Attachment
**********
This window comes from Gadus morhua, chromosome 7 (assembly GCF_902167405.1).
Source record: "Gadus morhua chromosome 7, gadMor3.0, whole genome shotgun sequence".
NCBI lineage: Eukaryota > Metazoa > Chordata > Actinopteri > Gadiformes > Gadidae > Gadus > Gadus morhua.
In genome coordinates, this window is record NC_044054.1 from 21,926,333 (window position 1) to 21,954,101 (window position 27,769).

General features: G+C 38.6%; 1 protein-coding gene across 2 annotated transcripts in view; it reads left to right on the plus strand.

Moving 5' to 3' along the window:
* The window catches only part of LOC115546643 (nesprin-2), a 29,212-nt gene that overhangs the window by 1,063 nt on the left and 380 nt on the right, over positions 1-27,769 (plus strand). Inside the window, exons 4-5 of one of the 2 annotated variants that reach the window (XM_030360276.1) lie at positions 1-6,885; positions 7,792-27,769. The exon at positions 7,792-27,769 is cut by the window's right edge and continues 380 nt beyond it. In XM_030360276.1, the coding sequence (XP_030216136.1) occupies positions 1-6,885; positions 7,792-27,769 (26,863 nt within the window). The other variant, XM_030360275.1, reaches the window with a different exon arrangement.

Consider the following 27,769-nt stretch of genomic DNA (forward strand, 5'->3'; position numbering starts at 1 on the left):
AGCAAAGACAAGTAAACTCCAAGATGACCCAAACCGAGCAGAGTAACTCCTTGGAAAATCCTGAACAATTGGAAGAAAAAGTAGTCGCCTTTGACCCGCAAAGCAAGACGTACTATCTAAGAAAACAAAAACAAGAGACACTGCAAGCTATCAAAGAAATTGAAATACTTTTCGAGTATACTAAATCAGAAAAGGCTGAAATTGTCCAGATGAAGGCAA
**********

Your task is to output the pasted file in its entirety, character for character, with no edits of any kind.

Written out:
This window comes from Gadus morhua, chromosome 7 (assembly GCF_902167405.1).
Source record: "Gadus morhua chromosome 7, gadMor3.0, whole genome shotgun sequence".
NCBI lineage: Eukaryota > Metazoa > Chordata > Actinopteri > Gadiformes > Gadidae > Gadus > Gadus morhua.
In genome coordinates, this window is record NC_044054.1 from 21,926,333 (window position 1) to 21,954,101 (window position 27,769).

General features: G+C 38.6%; 1 protein-coding gene across 2 annotated transcripts in view; it reads left to right on the plus strand.

Moving 5' to 3' along the window:
* The window catches only part of LOC115546643 (nesprin-2), a 29,212-nt gene that overhangs the window by 1,063 nt on the left and 380 nt on the right, over positions 1-27,769 (plus strand). Inside the window, exons 4-5 of one of the 2 annotated variants that reach the window (XM_030360276.1) lie at positions 1-6,885; positions 7,792-27,769. The exon at positions 7,792-27,769 is cut by the window's right edge and continues 380 nt beyond it. In XM_030360276.1, the coding sequence (XP_030216136.1) occupies positions 1-6,885; positions 7,792-27,769 (26,863 nt within the window). The other variant, XM_030360275.1, reaches the window with a different exon arrangement.

Consider the following 27,769-nt stretch of genomic DNA (forward strand, 5'->3'; position numbering starts at 1 on the left):
AGCAAAGACAAGTAAACTCCAAGATGACCCAAACCGAGCAGAGTAACTCCTTGGAAAATCCTGAACAATTGGAAGAAAAAGTAGTCGCCTTTGACCCGCAAAGCAAGACGTACTATCTAAGAAAACAAAAACAAGAGACACTGCAAGCTATCAAAGAAATTGAAATACTTTTCGAGTATACTAAATCAGAAAAGGCTGAAATTGTCCAGATGAAGGCAA